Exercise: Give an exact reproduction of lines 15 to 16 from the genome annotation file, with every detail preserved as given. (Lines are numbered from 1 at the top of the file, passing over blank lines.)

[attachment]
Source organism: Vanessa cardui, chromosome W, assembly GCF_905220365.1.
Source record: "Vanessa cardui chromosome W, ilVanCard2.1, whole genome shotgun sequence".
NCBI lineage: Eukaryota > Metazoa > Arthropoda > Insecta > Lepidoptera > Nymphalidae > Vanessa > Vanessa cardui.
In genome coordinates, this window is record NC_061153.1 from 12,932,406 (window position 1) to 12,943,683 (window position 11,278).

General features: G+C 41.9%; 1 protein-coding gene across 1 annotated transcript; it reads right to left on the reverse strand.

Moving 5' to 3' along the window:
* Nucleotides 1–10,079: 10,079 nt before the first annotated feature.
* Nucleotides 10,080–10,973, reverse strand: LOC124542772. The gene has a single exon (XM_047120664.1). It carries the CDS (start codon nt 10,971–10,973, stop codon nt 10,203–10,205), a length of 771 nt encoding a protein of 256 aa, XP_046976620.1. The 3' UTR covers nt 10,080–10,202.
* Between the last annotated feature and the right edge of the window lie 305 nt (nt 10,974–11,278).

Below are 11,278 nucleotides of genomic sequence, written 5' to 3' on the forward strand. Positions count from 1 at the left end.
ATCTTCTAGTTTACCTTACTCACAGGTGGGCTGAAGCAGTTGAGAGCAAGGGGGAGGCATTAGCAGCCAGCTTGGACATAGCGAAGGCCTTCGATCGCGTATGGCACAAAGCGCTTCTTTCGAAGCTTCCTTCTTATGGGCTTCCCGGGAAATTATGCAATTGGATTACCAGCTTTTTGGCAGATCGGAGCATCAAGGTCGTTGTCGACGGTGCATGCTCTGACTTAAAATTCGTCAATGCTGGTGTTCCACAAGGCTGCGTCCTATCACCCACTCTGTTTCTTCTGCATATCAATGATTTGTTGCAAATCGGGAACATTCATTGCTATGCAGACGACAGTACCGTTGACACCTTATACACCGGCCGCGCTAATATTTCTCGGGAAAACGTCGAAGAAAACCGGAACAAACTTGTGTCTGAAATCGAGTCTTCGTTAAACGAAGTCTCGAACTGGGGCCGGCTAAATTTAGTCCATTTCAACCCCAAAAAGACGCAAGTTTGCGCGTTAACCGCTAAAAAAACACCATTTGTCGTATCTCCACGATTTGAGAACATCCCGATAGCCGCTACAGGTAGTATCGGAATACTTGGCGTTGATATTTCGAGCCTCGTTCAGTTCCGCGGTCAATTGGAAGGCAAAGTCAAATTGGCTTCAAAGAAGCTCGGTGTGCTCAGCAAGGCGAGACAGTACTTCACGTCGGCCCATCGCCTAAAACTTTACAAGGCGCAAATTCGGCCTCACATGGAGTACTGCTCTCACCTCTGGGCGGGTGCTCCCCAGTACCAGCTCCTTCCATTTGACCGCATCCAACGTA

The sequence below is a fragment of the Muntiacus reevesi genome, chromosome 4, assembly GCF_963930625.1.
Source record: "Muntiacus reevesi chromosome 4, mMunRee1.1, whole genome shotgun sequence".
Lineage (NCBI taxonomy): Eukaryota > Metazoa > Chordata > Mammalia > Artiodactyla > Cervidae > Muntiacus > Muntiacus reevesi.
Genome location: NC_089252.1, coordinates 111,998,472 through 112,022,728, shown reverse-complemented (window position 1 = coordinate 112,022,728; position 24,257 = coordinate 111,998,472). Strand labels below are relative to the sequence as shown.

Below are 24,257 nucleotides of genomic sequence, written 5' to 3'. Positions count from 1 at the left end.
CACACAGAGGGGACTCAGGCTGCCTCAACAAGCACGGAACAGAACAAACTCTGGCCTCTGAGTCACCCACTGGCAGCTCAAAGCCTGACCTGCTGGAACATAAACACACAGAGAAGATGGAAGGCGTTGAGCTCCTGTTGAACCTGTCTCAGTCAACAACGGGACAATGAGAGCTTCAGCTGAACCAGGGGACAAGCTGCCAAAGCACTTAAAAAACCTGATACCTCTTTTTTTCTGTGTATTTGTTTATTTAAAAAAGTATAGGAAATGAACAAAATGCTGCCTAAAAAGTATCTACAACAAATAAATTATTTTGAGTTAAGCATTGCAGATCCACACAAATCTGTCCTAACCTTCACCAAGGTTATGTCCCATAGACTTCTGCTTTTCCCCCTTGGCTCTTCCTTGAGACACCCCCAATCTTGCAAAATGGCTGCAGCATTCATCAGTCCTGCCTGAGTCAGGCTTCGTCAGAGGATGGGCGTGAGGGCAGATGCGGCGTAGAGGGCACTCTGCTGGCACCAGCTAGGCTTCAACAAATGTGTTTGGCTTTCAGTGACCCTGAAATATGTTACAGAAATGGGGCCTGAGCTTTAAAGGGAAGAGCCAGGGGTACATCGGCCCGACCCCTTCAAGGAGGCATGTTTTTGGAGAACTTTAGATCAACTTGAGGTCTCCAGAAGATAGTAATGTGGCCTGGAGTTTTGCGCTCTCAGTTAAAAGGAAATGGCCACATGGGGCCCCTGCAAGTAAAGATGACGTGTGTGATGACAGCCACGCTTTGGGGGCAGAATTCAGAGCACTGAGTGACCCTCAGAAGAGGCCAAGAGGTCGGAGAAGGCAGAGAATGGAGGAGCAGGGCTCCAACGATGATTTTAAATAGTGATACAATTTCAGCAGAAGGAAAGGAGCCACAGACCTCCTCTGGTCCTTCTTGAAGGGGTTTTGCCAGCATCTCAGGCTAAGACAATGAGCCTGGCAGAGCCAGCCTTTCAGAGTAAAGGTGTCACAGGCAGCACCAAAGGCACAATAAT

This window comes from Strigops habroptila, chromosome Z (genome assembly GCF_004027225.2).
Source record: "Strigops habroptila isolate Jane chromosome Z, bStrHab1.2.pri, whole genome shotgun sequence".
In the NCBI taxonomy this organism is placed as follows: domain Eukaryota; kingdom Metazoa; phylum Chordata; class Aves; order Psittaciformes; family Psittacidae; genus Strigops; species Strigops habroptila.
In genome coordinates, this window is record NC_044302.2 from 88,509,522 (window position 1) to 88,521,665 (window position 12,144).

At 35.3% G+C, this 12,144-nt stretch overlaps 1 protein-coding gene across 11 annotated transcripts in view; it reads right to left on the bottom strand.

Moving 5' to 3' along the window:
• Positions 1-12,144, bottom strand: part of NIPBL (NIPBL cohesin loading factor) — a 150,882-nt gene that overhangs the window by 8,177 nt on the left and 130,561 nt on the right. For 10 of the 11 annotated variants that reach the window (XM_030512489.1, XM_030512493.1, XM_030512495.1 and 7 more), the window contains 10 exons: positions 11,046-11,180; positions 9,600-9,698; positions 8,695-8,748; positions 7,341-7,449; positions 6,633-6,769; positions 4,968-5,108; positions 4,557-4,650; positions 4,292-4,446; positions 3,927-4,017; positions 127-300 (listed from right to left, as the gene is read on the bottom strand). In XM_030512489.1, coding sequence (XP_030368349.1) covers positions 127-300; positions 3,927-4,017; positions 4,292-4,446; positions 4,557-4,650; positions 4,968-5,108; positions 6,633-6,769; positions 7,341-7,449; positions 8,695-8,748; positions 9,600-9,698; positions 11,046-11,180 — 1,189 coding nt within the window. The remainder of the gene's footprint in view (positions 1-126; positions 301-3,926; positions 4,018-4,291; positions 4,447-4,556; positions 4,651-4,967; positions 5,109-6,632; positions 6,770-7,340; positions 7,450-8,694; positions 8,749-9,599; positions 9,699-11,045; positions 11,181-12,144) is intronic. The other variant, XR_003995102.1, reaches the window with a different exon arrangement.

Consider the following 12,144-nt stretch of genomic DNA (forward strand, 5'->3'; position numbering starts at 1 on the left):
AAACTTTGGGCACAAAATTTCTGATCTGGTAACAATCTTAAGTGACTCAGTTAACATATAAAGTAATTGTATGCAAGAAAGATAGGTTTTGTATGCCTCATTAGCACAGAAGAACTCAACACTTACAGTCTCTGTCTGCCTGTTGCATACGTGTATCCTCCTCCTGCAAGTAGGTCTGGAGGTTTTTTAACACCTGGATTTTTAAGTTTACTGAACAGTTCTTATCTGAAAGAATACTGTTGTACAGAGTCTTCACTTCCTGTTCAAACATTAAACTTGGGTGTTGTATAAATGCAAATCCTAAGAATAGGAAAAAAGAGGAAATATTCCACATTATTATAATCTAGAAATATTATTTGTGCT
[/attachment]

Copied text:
Genome location: NC_089252.1, coordinates 111,998,472 through 112,022,728, shown reverse-complemented (window position 1 = coordinate 112,022,728; position 24,257 = coordinate 111,998,472). Strand labels below are relative to the sequence as shown.

Below are 24,257 nucleotides of genomic sequence, written 5' to 3'. Positions count from 1 at the left end.